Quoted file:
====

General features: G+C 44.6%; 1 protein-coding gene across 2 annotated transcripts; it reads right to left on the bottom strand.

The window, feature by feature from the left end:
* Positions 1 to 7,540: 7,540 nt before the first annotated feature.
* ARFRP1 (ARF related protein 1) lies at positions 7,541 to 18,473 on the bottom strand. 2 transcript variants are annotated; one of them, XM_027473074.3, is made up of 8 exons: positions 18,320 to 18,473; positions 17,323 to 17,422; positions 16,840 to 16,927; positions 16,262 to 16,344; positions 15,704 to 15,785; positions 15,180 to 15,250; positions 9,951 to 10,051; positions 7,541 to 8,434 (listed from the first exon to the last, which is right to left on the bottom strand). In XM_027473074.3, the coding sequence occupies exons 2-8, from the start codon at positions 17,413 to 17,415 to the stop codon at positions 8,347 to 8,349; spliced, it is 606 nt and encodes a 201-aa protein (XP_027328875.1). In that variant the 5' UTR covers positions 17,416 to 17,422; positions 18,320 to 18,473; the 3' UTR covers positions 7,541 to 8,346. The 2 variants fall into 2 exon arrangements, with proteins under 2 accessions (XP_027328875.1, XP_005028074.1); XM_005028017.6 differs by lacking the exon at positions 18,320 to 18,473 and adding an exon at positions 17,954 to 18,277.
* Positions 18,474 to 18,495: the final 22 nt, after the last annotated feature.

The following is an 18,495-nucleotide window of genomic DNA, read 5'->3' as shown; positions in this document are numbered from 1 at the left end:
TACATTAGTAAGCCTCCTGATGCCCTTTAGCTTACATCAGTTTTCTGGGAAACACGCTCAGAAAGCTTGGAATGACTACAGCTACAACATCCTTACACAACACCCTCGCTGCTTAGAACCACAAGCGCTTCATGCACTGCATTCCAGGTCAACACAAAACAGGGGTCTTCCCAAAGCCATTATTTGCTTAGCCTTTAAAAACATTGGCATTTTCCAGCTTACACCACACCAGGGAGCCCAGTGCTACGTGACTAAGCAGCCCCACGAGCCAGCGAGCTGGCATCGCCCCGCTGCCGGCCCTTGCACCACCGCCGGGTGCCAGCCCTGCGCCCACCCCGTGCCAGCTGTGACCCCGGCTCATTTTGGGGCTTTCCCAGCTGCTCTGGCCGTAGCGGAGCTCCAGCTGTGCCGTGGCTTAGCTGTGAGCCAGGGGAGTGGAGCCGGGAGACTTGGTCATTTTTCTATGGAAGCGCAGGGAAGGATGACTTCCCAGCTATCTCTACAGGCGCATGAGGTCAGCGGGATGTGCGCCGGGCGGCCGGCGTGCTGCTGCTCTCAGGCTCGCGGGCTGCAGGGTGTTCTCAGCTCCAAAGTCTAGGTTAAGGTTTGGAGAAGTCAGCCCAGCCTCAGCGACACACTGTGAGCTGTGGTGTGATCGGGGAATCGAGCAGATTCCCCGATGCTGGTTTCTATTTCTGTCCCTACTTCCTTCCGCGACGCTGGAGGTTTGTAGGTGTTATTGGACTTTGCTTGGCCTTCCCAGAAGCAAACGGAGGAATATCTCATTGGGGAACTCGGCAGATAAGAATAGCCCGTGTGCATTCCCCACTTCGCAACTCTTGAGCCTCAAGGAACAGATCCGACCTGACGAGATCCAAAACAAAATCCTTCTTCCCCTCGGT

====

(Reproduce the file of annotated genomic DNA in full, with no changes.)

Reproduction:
General features: G+C 44.6%; 1 protein-coding gene across 2 annotated transcripts; it reads right to left on the bottom strand.

The window, feature by feature from the left end:
* Positions 1 to 7,540: 7,540 nt before the first annotated feature.
* ARFRP1 (ARF related protein 1) lies at positions 7,541 to 18,473 on the bottom strand. 2 transcript variants are annotated; one of them, XM_027473074.3, is made up of 8 exons: positions 18,320 to 18,473; positions 17,323 to 17,422; positions 16,840 to 16,927; positions 16,262 to 16,344; positions 15,704 to 15,785; positions 15,180 to 15,250; positions 9,951 to 10,051; positions 7,541 to 8,434 (listed from the first exon to the last, which is right to left on the bottom strand). In XM_027473074.3, the coding sequence occupies exons 2-8, from the start codon at positions 17,413 to 17,415 to the stop codon at positions 8,347 to 8,349; spliced, it is 606 nt and encodes a 201-aa protein (XP_027328875.1). In that variant the 5' UTR covers positions 17,416 to 17,422; positions 18,320 to 18,473; the 3' UTR covers positions 7,541 to 8,346. The 2 variants fall into 2 exon arrangements, with proteins under 2 accessions (XP_027328875.1, XP_005028074.1); XM_005028017.6 differs by lacking the exon at positions 18,320 to 18,473 and adding an exon at positions 17,954 to 18,277.
* Positions 18,474 to 18,495: the final 22 nt, after the last annotated feature.

The following is an 18,495-nucleotide window of genomic DNA, read 5'->3' as shown; positions in this document are numbered from 1 at the left end:
TACATTAGTAAGCCTCCTGATGCCCTTTAGCTTACATCAGTTTTCTGGGAAACACGCTCAGAAAGCTTGGAATGACTACAGCTACAACATCCTTACACAACACCCTCGCTGCTTAGAACCACAAGCGCTTCATGCACTGCATTCCAGGTCAACACAAAACAGGGGTCTTCCCAAAGCCATTATTTGCTTAGCCTTTAAAAACATTGGCATTTTCCAGCTTACACCACACCAGGGAGCCCAGTGCTACGTGACTAAGCAGCCCCACGAGCCAGCGAGCTGGCATCGCCCCGCTGCCGGCCCTTGCACCACCGCCGGGTGCCAGCCCTGCGCCCACCCCGTGCCAGCTGTGACCCCGGCTCATTTTGGGGCTTTCCCAGCTGCTCTGGCCGTAGCGGAGCTCCAGCTGTGCCGTGGCTTAGCTGTGAGCCAGGGGAGTGGAGCCGGGAGACTTGGTCATTTTTCTATGGAAGCGCAGGGAAGGATGACTTCCCAGCTATCTCTACAGGCGCATGAGGTCAGCGGGATGTGCGCCGGGCGGCCGGCGTGCTGCTGCTCTCAGGCTCGCGGGCTGCAGGGTGTTCTCAGCTCCAAAGTCTAGGTTAAGGTTTGGAGAAGTCAGCCCAGCCTCAGCGACACACTGTGAGCTGTGGTGTGATCGGGGAATCGAGCAGATTCCCCGATGCTGGTTTCTATTTCTGTCCCTACTTCCTTCCGCGACGCTGGAGGTTTGTAGGTGTTATTGGACTTTGCTTGGCCTTCCCAGAAGCAAACGGAGGAATATCTCATTGGGGAACTCGGCAGATAAGAATAGCCCGTGTGCATTCCCCACTTCGCAACTCTTGAGCCTCAAGGAACAGATCCGACCTGACGAGATCCAAAACAAAATCCTTCTTCCCCTCGGT